We have an opioid emergency in the United States. Not all can see this first hand, but it is here, damaging individuals, families and our economy. Although it is not directly seen by all, we have paid as a nation $50 billion annually.
The president’s 2018 fiscal request for drug control efforts was $27.8 billion. Just think about how we could have spent that money differently: improving our schools, highways and infrastructure or even, God forbid, lowering our taxes.
I am appreciative the time and effort spent by our of our politicians and lawmakers working diligently towards a solution. I am more inclined to congratulate ourselves when we have made significant inroads in the successful treatment of a large population of people rather than congratulating ourselves for discussing the problem and making recommendations about how others should do the work in the trenches of treatment. Self-congratulation for showing up for work without completing the task rather reminds me of kids getting trophies for showing up for a team that does not win.
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We have had a national drug problem since prior to Richard Nixon declaring a war on drugs. Nixon’s war on drugs included marijuana. Later he created the DEA. Over the decades and generations, our opioid enemy has gained strength and the war has changed. We have newer and stronger drugs and people are more dependent on them. At this time the biggest enemy discussed with a political agenda appears to be the opioids. We also have a serious issue with methamphetamine.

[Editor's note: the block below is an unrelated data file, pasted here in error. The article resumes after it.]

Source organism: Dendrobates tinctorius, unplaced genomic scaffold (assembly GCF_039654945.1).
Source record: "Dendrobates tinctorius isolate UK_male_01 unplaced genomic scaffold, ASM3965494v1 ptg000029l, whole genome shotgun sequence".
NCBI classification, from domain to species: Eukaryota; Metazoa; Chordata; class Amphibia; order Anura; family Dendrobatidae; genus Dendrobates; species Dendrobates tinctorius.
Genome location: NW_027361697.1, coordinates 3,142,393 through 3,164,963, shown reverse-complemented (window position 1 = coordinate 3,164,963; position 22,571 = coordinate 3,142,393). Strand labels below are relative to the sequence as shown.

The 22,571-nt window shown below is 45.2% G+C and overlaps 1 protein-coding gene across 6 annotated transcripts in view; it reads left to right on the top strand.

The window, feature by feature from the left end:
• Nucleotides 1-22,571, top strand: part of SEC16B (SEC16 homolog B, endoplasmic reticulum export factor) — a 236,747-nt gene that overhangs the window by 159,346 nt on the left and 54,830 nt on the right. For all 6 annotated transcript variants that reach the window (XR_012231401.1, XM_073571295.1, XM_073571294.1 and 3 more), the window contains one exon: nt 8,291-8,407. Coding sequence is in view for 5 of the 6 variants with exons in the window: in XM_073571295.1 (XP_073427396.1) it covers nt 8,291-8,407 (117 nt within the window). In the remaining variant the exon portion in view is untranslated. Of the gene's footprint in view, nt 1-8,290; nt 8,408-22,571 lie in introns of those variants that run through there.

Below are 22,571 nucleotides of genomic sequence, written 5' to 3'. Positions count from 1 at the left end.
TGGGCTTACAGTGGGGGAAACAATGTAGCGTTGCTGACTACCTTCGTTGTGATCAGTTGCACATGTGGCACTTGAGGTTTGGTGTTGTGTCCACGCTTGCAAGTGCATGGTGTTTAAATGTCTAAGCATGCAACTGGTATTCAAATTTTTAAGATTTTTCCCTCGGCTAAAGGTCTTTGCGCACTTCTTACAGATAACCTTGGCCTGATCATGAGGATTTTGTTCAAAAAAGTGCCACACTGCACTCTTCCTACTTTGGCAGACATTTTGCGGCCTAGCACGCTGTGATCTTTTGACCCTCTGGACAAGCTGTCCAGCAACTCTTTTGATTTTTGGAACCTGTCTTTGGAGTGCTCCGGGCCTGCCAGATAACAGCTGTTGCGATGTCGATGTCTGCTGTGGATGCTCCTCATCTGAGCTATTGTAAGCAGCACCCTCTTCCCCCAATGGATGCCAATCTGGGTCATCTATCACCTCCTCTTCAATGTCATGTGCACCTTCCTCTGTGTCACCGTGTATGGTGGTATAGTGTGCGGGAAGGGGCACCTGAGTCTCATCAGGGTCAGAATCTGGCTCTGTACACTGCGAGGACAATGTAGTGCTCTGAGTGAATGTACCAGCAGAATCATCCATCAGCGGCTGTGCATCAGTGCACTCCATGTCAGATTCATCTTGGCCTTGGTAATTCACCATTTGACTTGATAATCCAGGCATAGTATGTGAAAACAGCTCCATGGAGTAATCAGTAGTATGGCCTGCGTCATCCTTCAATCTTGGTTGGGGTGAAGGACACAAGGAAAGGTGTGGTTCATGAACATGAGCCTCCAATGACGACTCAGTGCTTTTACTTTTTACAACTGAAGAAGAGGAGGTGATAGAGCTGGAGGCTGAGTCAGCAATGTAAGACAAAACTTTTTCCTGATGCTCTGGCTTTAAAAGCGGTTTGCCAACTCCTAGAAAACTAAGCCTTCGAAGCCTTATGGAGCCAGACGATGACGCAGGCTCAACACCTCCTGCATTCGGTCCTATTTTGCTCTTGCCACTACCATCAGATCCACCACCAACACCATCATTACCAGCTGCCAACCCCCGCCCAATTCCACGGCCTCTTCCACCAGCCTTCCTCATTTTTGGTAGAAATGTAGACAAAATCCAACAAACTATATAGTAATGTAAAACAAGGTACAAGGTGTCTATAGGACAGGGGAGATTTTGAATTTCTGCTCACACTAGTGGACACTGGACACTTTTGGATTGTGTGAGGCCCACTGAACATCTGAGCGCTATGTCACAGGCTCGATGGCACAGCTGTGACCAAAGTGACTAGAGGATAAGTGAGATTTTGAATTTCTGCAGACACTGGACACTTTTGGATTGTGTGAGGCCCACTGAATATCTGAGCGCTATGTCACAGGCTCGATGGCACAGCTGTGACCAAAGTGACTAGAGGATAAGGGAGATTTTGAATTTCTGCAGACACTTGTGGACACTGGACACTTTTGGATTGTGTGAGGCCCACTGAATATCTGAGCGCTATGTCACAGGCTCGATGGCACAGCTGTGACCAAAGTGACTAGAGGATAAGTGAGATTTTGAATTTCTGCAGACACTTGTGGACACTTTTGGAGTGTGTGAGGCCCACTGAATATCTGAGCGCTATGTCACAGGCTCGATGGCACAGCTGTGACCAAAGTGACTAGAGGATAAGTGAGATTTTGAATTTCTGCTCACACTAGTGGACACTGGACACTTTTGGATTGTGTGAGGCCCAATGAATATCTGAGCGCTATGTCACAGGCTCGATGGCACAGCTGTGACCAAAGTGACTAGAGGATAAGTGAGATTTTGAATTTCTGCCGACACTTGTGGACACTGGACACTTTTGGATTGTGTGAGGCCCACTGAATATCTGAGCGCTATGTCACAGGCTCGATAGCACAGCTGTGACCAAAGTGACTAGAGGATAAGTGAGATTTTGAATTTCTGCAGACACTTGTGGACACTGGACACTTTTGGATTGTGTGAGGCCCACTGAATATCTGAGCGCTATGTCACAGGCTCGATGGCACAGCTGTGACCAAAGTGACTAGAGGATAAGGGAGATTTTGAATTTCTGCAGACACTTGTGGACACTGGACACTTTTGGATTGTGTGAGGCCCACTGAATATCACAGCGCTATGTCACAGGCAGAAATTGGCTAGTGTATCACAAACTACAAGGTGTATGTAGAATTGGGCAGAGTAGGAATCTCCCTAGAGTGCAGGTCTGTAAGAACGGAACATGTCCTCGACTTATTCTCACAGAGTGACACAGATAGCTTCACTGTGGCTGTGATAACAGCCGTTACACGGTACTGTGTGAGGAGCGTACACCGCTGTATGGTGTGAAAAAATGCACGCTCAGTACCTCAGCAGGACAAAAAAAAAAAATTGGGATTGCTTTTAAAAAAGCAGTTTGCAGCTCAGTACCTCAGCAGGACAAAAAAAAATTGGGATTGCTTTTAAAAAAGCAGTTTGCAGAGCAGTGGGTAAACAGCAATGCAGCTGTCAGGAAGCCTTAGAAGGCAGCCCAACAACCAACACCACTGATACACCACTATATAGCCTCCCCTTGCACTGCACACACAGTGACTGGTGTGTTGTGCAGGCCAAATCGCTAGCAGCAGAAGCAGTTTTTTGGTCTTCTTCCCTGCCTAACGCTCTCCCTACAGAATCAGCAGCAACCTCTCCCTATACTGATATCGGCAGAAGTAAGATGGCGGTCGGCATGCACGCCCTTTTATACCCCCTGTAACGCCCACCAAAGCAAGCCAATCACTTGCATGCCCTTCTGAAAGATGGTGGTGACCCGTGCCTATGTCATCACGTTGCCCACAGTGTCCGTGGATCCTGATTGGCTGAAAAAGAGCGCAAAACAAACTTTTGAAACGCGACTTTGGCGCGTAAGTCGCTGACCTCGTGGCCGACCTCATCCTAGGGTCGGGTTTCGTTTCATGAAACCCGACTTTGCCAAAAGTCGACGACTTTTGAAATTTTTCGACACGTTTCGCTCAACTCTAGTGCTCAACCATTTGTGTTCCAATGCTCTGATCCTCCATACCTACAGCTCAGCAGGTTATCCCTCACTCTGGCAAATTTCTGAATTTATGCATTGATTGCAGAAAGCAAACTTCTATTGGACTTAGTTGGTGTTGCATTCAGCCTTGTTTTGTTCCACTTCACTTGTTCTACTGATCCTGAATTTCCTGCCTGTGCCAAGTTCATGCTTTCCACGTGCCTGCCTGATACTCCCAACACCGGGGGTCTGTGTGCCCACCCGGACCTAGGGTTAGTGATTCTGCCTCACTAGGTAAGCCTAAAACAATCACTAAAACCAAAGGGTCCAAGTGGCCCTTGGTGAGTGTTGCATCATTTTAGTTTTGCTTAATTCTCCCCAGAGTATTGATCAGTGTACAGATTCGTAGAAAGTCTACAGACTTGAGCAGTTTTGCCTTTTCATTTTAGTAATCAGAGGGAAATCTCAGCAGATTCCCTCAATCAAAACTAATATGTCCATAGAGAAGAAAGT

We have many formulated ideas about management of the opioid problem, but it appears that daily it worsens. Our evaluation and treatments include a complete physical and psychological evaluation, access to MAT (medicated-assisted treatment), counseling, and treatment of psychiatric and physical ailments.
Our choices of medications include methadone, buprenorphine/naloxone, and naltrexone. These medications have helped some, but not all people. With the crises as serious as it is, should we consider another medical approach? We should consider any option with the realization that the problem is worsening yearly.
Cannabis has been considered one of the drugs that caused this crisis. For some, it is considered a gateway drug. Maybe we should rethink its role in the management of this national tragedy.
There is evidence that cannabis may be used in the treatment of anxiety, depression and in low doses may improve other psychiatric illnesses. At this time there is an FDA funded study of the use of cannabis for PTSD in our veterans.
Should we now consider the use of cannabis in the treatment of opioid addiction? We have no known deaths attributable to cannabis, which is a marked difference from that we have with opioids. I realize that there are some who will insist that we are just trading one addiction for another. Is this not true when we use methadone as a treatment for heroin?
Methadone has been embraced as a treatment and not a cure for heroin addiction. Is methadone a safer drug than cannabis? Is the expectation that we must cure the physical and psychologic dependence or is the ability to keep patients off the most dangerous drugs the best we can expect?
I, for one, would strongly encourage controlled medical studies of the use of cannabis for opioid addiction. By studying cannabis and opioid addiction we would have scientific information for a potential evidence-based treatment program.